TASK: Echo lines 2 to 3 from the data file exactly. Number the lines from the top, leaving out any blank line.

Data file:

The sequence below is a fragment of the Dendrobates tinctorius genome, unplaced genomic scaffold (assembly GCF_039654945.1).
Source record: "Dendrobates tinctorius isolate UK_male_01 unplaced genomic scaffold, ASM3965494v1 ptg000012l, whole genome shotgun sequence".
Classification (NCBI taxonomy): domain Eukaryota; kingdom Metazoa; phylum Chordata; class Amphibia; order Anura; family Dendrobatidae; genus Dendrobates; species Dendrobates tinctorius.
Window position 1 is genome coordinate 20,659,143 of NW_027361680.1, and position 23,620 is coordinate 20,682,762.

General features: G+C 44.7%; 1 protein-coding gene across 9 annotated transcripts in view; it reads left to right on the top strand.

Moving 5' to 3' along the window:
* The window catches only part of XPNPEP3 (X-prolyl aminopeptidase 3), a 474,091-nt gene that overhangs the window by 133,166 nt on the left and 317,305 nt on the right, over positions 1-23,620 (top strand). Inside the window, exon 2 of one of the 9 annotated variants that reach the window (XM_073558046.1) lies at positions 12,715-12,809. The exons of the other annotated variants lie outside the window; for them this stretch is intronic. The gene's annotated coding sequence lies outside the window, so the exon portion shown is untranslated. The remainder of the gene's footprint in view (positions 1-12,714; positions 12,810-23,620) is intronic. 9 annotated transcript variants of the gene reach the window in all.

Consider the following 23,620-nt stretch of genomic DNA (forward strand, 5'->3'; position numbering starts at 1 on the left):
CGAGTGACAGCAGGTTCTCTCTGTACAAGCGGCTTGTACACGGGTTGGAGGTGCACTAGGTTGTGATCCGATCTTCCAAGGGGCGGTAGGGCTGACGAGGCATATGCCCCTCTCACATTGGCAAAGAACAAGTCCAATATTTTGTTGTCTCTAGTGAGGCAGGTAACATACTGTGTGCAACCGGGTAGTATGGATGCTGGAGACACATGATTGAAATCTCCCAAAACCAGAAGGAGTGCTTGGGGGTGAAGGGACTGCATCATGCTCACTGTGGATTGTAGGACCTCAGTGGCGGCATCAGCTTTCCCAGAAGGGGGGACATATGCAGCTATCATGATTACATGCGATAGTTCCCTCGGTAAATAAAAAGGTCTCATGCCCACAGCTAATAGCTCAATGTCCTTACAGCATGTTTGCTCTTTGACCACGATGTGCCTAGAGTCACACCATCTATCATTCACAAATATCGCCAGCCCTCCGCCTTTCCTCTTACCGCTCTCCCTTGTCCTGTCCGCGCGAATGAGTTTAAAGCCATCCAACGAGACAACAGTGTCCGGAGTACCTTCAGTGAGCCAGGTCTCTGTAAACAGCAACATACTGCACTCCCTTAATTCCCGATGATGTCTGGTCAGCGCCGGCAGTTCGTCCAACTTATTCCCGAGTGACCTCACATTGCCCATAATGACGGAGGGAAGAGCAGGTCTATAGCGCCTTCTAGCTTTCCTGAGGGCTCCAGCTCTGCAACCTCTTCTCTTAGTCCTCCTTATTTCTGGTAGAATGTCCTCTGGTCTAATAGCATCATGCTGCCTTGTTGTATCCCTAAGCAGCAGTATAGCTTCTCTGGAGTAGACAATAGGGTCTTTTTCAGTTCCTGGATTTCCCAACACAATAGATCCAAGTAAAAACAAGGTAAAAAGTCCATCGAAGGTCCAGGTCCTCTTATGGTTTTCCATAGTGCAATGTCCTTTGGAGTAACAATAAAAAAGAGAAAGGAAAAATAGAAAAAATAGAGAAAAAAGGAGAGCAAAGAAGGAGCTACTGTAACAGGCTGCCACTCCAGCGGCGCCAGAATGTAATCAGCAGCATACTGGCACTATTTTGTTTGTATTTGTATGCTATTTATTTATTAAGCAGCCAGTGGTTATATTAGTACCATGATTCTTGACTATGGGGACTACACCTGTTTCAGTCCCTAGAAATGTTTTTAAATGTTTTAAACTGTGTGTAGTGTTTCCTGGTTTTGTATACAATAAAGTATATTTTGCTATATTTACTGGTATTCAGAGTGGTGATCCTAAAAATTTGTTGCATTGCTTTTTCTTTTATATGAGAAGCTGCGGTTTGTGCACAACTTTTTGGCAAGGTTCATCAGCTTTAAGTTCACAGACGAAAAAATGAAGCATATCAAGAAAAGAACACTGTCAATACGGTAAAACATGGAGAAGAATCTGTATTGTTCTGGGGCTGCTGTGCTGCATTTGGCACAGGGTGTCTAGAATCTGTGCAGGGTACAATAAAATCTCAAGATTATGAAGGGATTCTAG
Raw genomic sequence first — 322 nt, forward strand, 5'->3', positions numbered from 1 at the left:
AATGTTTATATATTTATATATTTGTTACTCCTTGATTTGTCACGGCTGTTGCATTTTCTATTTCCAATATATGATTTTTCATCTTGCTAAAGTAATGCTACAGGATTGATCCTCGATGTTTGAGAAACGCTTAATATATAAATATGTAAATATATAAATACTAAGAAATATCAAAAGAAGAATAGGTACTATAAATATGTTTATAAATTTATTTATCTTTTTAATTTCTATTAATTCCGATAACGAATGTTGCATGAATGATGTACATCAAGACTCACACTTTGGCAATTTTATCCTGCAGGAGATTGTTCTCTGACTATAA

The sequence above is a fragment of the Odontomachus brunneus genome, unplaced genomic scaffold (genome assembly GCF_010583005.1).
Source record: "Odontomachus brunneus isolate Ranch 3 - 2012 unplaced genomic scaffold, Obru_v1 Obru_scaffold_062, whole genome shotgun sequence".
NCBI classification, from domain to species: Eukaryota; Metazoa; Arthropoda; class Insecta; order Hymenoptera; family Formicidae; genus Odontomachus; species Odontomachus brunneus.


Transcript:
Source record: "Dendrobates tinctorius isolate UK_male_01 unplaced genomic scaffold, ASM3965494v1 ptg000012l, whole genome shotgun sequence".
Classification (NCBI taxonomy): domain Eukaryota; kingdom Metazoa; phylum Chordata; class Amphibia; order Anura; family Dendrobatidae; genus Dendrobates; species Dendrobates tinctorius.